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  • Author or Editor: Simon Lapierre x
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Despite the fact that the inclusion of men constitutes a polarising issue that has created tensions and divisions throughout the history of domestic violence shelters, very little has been written on this issue. This paper specifically addresses this gap in the literature. Drawing upon the results of a doctoral thesis conducted with 48 advocates, the authors argue that the participants’ perspectives on the inclusion of men as workers or administrators in domestic violence shelters can be analysed from an axiological viewpoint. More specifically, the rationale underlying the participant’s position to support or to oppose men’s inclusion in shelters can be linked to core values underpinning shelters’ practices. This leads to three observations: 1) The inclusion of men clashes with a set of core values that guide the practices of participants who do consider the presence of men problematic; 2) Men are considered a positive addition in the shelters of participants who promote male inclusion, based on a different interpretation of similar values; 3) Men as ‘positive role model’, a crosscutting argument among those who promote their inclusion, is not related to any core values underlying shelters’ practices and raises two issues, which will be discussed in the paper.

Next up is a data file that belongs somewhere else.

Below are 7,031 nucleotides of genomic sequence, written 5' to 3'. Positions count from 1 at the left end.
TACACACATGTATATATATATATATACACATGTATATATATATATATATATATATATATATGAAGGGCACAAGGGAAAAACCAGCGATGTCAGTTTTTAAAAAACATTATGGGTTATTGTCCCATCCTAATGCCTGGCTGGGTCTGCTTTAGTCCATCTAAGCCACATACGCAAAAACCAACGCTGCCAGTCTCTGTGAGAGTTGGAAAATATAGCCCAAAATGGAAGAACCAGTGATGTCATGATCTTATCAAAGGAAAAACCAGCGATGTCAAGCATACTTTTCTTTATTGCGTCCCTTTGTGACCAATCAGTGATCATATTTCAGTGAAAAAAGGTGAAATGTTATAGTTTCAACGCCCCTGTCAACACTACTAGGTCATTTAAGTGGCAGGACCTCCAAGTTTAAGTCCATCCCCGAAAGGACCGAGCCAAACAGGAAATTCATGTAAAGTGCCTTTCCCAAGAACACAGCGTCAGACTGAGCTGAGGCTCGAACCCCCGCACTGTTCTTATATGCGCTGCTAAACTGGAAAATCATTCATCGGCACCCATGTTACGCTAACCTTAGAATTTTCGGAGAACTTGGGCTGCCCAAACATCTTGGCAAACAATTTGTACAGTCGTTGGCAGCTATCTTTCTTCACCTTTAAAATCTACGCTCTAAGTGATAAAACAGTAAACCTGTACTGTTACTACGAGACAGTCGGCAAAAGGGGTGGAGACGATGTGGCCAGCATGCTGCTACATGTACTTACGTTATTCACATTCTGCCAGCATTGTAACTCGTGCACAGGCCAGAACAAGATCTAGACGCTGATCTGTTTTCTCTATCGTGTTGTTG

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This article presents findings from a study that investigated the impacts of the COVID-19 pandemic on domestic violence shelters’ policies and practices. This study was conducted in partnership with feminist organisations in two regions in the Quebec, Canada. Qualitative data were collected from nine domestic violence shelters, using a web-based questionnaire. Thematic content analysis was conducted using NVivo. The research findings reveal that the COVID-19 pandemic has created significant challenges for shelters, as they have had to ensure women’s and children’s safety while preventing the spread of the virus. In this context, they have had to adapt their services and practices, and it has sometimes been difficult to maintain their feminist approach. Nonetheless, shelters have been creative and have developed multiple strategies to overcome these challenges and to ensure women’s and children’s access to services. The research findings contribute to our understanding of the impacts of the COVID-19 pandemic, and highlight the essential role that these organisations have played to ensure women’s and children’s safety at a time when they have been particularly vulnerable.

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